But there were painful memories Wilder could not bear to tell us, and so Fraser takes it upon herself to uncover the dark details. Wielding a scythe, she plows through the fields of the Little House saga, stripping away Wilder’s “fictionalized” romance to reveal the hard facts: The kindly Rev. Alden the Ingallses so esteemed was an embezzler and scoundrel; Laura had a brother, Freddy, never mentioned in the books, who died in infancy; and Jack the brindle bulldog, who purportedly ran beneath the Ingallses’ covered wagon throughout their travels, had been bartered away when Laura was only four.

Fraser concludes, “Wilder was not a historian.” But her debunking has another agenda: rescuing Laura from a cruel death on the altar of conservative politics. Laura’s example of resourcefulness and self-sufficiency has often been upheld as a critique of big government and New Deal policies, but Fraser dismisses such claims. Laura was no mascot for either libertarian ideology or the Republican party. Although she did oppose the New Deal, she only did so from shock that Roosevelt’s government bureaucrats ordered crops destroyed and cattle slaughtered. At other times in her life, she favored so-called “big government” positions. Regardless of Wilder’s political stances, Fraser is adamant: The Little House series is no political treatise. It remains “stranger, deeper, and darker than any ideology.”

But Fraser’s biography has its own political aims. Before we so much as glimpse little Laura in her Wisconsin birthplace, Fraser devotes fifteen pages to the white man’s dispossession of the Dakota—from which Charles Ingalls benefited—and the Native American travails wrought by Lincoln’s 1862 Homestead Act. The stage for Laura’s life is thus set with the suggestion that she and her family were interlopers, part of a mass migration of white settlers who wandered “farther out on the Plains than they ever should have gone” and polluted the soil with ill-conceived agricultural schemes. In Fraser’s telling, before the homesteaders arrived, with unjust expectations that the Dakota should “give up hunting, settle down to farm, and become Christians,” the Dakota lived “tied to the seasons” in an almost paradisal existence. Crucial considerations, to be sure, but while demolishing the myth of the heroic pioneer, Fraser strays dangerously close to a Rousseauian one: The wilderness and its people were best left pure and uncivilized, with settlement bringing only destruction to the environment and its natives.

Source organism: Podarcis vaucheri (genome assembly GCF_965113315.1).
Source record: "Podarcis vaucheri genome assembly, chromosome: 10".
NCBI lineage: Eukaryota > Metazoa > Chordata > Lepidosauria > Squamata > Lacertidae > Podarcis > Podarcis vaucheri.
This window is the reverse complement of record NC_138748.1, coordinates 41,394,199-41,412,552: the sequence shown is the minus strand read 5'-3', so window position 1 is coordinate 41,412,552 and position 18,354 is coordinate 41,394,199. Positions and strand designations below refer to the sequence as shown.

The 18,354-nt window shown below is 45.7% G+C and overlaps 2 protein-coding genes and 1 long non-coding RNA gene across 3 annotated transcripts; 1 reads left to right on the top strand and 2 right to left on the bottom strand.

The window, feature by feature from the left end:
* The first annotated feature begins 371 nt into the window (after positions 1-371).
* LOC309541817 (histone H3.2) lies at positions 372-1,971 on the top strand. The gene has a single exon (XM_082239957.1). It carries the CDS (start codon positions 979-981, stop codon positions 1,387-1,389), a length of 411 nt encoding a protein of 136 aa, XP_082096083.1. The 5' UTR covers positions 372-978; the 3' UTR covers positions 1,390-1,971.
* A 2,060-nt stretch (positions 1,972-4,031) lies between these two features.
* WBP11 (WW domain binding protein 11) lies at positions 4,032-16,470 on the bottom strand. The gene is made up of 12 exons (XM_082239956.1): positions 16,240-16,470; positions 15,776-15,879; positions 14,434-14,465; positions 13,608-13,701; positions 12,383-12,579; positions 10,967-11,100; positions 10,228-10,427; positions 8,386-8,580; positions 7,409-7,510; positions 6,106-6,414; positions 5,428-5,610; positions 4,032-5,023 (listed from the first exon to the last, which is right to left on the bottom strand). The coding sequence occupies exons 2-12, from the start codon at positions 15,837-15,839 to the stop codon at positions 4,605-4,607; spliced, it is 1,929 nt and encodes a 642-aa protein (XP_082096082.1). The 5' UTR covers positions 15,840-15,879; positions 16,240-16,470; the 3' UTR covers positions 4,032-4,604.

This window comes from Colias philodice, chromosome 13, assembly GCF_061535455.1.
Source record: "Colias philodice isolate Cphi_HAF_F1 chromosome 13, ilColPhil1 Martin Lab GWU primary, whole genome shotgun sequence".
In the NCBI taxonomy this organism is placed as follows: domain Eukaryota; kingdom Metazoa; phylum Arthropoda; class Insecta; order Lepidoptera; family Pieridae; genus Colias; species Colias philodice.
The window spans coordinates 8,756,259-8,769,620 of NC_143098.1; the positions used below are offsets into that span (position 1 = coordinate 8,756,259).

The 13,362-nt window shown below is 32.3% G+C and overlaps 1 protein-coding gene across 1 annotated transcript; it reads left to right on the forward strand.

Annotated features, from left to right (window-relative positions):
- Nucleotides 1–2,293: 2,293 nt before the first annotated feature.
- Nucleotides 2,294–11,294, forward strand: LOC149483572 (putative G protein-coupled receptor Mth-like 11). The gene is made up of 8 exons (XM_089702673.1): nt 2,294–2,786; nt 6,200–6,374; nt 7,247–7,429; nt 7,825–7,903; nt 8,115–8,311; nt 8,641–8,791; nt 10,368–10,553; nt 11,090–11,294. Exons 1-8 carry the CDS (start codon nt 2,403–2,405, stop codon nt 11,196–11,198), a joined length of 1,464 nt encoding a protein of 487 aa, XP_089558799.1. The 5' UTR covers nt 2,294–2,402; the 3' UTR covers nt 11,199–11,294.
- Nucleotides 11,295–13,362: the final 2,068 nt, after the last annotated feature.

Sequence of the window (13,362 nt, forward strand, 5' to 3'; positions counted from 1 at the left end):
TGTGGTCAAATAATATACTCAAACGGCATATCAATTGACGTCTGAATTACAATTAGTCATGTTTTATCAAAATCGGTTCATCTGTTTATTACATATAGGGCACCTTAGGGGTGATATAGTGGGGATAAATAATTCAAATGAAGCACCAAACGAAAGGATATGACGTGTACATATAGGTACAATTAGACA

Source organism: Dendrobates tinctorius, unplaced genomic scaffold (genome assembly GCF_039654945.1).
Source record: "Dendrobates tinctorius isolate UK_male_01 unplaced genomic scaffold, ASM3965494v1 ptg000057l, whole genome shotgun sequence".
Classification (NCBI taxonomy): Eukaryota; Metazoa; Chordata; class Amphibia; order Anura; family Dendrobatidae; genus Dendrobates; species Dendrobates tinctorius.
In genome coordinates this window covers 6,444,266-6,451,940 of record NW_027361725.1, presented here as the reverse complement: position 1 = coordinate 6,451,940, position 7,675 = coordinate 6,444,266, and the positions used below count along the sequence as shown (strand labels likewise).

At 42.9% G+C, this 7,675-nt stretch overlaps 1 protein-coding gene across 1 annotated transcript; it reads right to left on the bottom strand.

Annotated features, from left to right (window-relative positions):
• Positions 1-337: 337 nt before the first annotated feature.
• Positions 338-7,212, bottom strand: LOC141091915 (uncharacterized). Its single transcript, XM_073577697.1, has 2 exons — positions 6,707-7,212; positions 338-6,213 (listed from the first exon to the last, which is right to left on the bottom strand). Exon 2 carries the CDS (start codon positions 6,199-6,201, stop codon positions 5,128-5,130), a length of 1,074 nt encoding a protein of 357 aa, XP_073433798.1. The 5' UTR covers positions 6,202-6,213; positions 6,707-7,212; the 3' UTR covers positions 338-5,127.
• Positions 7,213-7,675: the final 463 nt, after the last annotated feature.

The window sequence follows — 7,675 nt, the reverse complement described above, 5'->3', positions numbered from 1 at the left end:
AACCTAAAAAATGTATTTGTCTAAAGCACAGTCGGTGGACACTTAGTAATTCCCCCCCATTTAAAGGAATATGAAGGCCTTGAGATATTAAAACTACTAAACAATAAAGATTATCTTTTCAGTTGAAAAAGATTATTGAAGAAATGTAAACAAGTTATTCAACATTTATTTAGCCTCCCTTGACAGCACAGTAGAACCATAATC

Elsewhere, Fraser’s fears of libertarian editorializing result in a biography that reads more like a profile of Rose Wilder Lane than one of Wilder herself. Rose was her mother’s chief editor (though not the actual author—a rumor Fraser discredits) and a friend of Ayn Rand known for radical anti-government views. She slipped passages of propaganda into several of her mother’s books, and Fraser does us a service by recording this shameless “editing.” But Fraser devotes more space to discrediting Rose than she does to examining Laura’s own views.

Laura’s philosophy was less libertarian, more communal, than her daughter’s. As Wilder put it, “Running through all the stories, like a golden thread, is the same thought of the values of life. They were courage, self-reliance, independence, integrity and helpfulness.” A childhood spent in the tender love of God-fearing parents and sisters, a youth of dutiful self-sacrifice for family, a faithful marriage of sixty-four years: These are the elements of what Fraser calls the Little House “myth.” But even Fraser concludes that for those seeking to understand the settlement of the frontier, Laura “offers a path, perhaps our best path, to the past.” The Little House books have such power because they are myths that are true.

Ramona Tausz is a junior fellow at First Things.